Thrush (Horse Hooves)By Jenny Austin
Equine hoof thrush stinks and it’s a smell I have to deal with every day and I’d rather not!
There are claims that over 90% of domestic horses have an active infection in their feet. That may seem high but most horses I encounter have some form of thrush – some mild, some severe – and the daily smell on my hands and boots tends to agree with statistics.
Thrush is so common and yet seems to be accepted. Why is it an issue? It causes PAIN when it eats deep enough into the hoof. Once it becomes painful, horses will exhibit heel pain, tenderness and eventually lameness. Once it gets to this stage, it is much more difficult to clear. Prevention and maintenance are the key.
Does my horse have thrush?
Thrush is a very common anaerobic bacterium found in the soil and is everywhere horses are kept. It thrives in damp environments like stable floors, poorly kept outdoor yards, paddock shelters, gateways and resting areas. The land becomes saturated with high concentrations of urine and manure. Add in incorrect hoof form and high sugar feeds and you create the perfect environment in hooves for thrush to thrive.
How do you know it’s thrush?
Thrush does not always have a textbook presentation of black paste with a super bad smell. While this is an advanced form there are moderate forms that can cause poor hoof health and eventually affect the body due to pain posture and incorrect movement.
An example of hoof thrush.
In early stages it begins with flaky sole with shiny black areas along the wall sole connection. Thrush can affect the frog in the collateral grooves and/or central sulcus, the bulbs, the white line and even the sole.
What do you see?
When cleaning and inspecting your horse’s feet, is the foot the picture of health with a clean distinction between parts: wide, thick, calloused uniform frogs that blend into wide, smooth heel bulbs – smooth, shiny soles – clear white line connections? Or maybe you see some warning signs of a foot susceptible to thrush: chalky, flakey sole – tattered, black frog – deep crevices that trap manure and bedding? There should be no flinching when you poke the hoof pick around the frog.
What do you feel?
Does the foot clean easily almost as if it’s self cleaning? Is the sole hard and shiny or chalky and sticky? Is there soft black material in deep cracks and grooves? When you press on the frog is it strong and super firm like a rubber mat or is it weak and soft?
What do you smell?
Healthy hooves don’t smell or perhaps smell like dirt. Does your hoof pick come away smelling foul? That’s bad thrush. Common, but NOT normal.
Factors to minimize thrushThere are factors predisposing your horse to thrush. A horse presenting thrush possibly has a compromised immune system. Elderly and ill horses will nearly always have thrush but the following are also factors:
- Overgrown and possibly shod feet are more likely to develop thrush due to the hoof shape and less circulation. A good barefoot trim creates a more self cleaning foot and promotes blood flow and hoof function which helps eradicate thrush.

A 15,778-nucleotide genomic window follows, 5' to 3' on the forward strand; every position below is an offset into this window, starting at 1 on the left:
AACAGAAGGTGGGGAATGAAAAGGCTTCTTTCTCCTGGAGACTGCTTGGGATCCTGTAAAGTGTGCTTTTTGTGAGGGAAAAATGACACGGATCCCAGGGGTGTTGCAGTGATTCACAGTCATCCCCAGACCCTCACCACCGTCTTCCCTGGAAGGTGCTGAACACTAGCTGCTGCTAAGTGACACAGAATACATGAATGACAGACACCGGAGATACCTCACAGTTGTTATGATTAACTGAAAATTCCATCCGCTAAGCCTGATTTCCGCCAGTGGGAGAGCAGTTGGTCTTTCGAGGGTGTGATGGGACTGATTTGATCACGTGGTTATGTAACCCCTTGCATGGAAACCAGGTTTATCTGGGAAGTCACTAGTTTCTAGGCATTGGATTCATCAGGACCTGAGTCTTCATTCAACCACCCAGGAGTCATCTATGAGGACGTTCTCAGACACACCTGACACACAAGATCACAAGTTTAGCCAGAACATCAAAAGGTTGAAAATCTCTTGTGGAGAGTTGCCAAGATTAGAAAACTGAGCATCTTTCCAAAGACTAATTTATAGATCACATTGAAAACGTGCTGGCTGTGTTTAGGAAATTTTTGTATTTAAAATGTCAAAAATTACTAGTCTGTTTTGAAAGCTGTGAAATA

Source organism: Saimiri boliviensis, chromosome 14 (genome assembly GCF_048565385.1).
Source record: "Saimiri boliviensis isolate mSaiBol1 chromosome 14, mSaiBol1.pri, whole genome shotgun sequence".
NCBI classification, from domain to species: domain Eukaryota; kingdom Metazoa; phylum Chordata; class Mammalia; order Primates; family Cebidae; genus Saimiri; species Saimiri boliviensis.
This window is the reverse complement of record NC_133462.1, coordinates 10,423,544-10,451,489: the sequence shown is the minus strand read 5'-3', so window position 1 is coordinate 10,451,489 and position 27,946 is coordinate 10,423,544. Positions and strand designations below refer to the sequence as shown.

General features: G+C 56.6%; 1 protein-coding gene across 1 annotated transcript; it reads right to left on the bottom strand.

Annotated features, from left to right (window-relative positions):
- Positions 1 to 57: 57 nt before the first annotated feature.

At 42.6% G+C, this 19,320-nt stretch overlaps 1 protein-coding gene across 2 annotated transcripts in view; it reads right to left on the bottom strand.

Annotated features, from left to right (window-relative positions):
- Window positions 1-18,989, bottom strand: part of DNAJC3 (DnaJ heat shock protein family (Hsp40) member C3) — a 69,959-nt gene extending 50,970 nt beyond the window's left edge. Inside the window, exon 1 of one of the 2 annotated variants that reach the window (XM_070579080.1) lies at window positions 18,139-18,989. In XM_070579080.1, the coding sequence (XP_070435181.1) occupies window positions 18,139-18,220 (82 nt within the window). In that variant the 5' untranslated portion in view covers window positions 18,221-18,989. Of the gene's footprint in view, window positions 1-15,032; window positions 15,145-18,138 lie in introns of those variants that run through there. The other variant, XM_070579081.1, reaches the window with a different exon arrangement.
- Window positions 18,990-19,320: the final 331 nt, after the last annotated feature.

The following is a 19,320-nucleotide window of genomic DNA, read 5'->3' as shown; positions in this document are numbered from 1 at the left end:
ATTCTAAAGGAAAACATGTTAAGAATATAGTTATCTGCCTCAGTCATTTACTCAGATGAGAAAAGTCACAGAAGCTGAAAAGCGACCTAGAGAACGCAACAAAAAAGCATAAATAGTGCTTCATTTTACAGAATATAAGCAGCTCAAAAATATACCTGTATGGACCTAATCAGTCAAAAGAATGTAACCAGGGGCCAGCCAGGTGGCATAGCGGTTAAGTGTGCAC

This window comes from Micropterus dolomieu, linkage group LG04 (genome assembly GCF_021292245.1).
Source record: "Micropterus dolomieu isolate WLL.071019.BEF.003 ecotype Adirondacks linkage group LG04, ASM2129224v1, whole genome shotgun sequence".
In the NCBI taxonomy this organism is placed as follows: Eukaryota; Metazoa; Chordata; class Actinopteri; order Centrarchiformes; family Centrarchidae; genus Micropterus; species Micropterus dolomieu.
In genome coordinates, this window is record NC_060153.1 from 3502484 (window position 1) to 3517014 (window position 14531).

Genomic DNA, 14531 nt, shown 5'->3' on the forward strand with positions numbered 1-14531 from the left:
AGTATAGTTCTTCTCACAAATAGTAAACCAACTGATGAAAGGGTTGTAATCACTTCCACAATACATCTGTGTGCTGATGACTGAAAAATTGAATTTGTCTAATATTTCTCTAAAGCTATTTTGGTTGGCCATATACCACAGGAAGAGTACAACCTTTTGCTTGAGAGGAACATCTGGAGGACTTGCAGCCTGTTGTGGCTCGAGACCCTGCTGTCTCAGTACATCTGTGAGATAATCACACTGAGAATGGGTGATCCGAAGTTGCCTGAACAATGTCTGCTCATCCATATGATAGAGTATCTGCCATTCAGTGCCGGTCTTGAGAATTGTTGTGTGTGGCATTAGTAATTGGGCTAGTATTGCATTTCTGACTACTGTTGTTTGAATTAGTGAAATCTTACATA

- A high sugar or concentrate diet encourages the growth of thrush. Many horses are over-supplemented with processed feeds/grains and other ‘additives’. Feeding a simple diet of a multiple species low NSC meadow hay improves health and strengthens the immune system. Mineral balance is important as well.
Lack of movement.
Stabled horses or horses in small yards/paddocks are at a higher risk. Urine is very concentrated, the stable bedding or the yard dirt soaks up the caustic urine and of course then the horse stands on it. More movement (bigger living areas and herd mates to keep each other moving) with a correct barefoot trim ensures better circulation.
If you can create some areas where there is better drainage in paddocks i.e. installing crusher dust, road base, pea gravel or any rocks the hooves will self clean and dry out.
It’s not about how wet it is!
No matter how wet it is outside thrush will not thrive in a healthy functioning hoof in a horse with correct mineral balance and strong immune system. I see many horses living in extremely wet paddocks without thrush, including my own.
Picking out the hoof as often as possible will help a lot to prevent thrush. Heavy clay soils are the worst for staying in the hoof and creating a perfect environment for thrush to hide and flourish. Most people don’t pick out the hooves well. It actually takes a bit of effort! Pay close attention to the collateral grooves and get ALL the dirt out of them including under the flaps near the heels.
Treatment and Maintenance
To treat thrush you can use a variety of treatments.
I like a strong apple cider vinegar based product. This should be used daily at first and then every few days for maintenance. For kick starting treatment of severe cases products such as iodine and hydrogen peroxide are okay used sparingly. There are many other products that also work. I have heard that different areas have different bacteria in the soil. You may need to consider trying a product and if there is no improvement with two weeks of diligent use, then you need to change to a different active ingredient.
The ultimate goal is to prevent thrush. With treatment and a change in management practices, hopefully I won’t have to come home stinking ever again!
Last modified 5 July 2020 Website Implementation: Weinel IT Services